Mother-tongue interference. How to avoid Danglishness
Danes are generally good at speaking English, but writing academic English is not easy. This text discusses some of the recurrent stumbling blocks to writing scientific texts that non-native English speakers in general and Danish writers in particular are facing; stumbling blocks that often make Danish writers’ papers appear somewhat un-English, or Danglish, in tone and style because what is good writing in Danish is copied unwittingly into English.
There are important differences between Danish and English
However, when communicating the results of your research, the comparatively solid background in everyday spoken English is rarely sufficient. Nor is the often used approach of using second-language vocabulary in sentences built accoring to the principles of one’s mother tongue necessarily productive. Although Danish and English are relatively close, there are important differences. These differences are seen both at the level of words and sentences.
In this text, which is inspired by Knud Sørensen: English and Danish Contrasted. A Guide for Translators, I will not focus on phonology, stress and intonation or other aspects of the production of oral English; nor will I address the issue of how we use language differently in English and Danish as a tool for social interaction; rather the focus will be on a few of the most recurrent stumbling blocks for Danish writers of medical research papers; stumbling blocks that often make Danish writers’ papers appear somewhat un-English, or Danglish, in tone and style because what is good writing in Danish is copied unwittingly into English.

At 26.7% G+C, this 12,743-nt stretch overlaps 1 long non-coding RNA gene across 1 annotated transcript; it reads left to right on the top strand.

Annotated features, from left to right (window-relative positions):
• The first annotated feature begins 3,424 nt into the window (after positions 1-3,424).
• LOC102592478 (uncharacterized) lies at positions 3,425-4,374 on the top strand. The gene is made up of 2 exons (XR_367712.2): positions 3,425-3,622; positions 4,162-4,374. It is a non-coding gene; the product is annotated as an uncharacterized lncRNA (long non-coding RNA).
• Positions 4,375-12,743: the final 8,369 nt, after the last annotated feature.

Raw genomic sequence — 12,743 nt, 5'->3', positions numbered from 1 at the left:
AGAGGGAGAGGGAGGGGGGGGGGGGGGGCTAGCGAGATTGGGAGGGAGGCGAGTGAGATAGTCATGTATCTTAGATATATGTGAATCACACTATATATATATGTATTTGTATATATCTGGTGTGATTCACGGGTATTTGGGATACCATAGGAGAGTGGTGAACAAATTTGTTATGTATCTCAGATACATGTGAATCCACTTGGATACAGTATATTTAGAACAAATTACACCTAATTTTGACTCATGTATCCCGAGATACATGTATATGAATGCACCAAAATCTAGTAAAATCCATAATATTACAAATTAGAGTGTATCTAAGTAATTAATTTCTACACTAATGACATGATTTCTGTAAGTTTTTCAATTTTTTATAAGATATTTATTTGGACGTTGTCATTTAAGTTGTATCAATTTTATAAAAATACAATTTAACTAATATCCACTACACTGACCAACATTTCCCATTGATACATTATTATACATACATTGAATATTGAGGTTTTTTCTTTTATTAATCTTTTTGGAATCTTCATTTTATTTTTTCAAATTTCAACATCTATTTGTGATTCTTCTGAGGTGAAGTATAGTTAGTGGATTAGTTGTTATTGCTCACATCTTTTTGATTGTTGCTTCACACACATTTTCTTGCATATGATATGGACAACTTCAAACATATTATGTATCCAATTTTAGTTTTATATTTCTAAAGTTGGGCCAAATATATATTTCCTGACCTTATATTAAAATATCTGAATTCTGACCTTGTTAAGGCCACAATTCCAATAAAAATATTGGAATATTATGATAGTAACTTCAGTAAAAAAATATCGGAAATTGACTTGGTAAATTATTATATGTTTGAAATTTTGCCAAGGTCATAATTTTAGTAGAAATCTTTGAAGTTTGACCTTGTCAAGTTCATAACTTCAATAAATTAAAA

Word level differences between English and Danish
Actual in English means real
Some English words, mainly those of Roman origin, have corresponding Danish words that resemble the English words but mean something different. These “false friends” are notoriously difficult. And there are many. A few relevant examples: The English word actual means real, whereas the Danish “aktuel” corresponds to English topical like in the expression a topical issue. Where Danish authors want to say “det aktuelle studie” in the sense “herværende”, they should use present, i.e. the present study.
Eventual in English means finally
The Danish word “eventuelt” does not correspond to eventual in English where it means at long last or finally. If we want to express possibility in English, we use the modal verb may or lexicalise the possibility using possibly, like in We may possibly use this approach. There are other stumbling blocks, for sure, some of which are rooted in German. The problem is the same: despite their formal similarity, they are semantically different from Danish. For example the adjective forbidding means “stern” or “repulsive” in English (e.g. He looked rather forbidding).